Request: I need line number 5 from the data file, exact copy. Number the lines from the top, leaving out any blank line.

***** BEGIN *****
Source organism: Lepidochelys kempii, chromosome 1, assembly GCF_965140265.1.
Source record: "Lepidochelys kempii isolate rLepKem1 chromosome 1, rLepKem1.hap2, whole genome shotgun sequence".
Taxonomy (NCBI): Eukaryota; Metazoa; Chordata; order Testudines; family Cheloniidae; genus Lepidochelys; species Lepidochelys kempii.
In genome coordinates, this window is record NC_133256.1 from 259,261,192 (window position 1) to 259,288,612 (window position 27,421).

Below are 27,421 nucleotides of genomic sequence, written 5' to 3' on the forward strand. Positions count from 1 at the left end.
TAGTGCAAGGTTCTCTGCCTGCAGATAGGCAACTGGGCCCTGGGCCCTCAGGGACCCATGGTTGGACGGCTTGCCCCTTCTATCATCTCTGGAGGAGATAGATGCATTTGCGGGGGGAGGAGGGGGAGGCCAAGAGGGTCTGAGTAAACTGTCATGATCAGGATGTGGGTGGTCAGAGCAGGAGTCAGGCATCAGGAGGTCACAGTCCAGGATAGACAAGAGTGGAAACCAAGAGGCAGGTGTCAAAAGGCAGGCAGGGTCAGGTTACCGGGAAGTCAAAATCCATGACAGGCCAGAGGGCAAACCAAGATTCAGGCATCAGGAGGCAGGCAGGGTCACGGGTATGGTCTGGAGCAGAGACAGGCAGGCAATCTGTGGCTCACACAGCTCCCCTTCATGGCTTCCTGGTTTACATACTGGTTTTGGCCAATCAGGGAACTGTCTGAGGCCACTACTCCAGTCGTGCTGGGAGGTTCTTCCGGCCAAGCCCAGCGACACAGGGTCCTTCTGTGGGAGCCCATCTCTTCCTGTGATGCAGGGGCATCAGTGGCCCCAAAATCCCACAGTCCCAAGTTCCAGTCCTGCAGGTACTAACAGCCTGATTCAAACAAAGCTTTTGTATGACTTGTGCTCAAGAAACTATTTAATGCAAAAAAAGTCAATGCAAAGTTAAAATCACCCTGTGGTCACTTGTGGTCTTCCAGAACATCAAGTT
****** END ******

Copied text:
Below are 27,421 nucleotides of genomic sequence, written 5' to 3' on the forward strand. Positions count from 1 at the left end.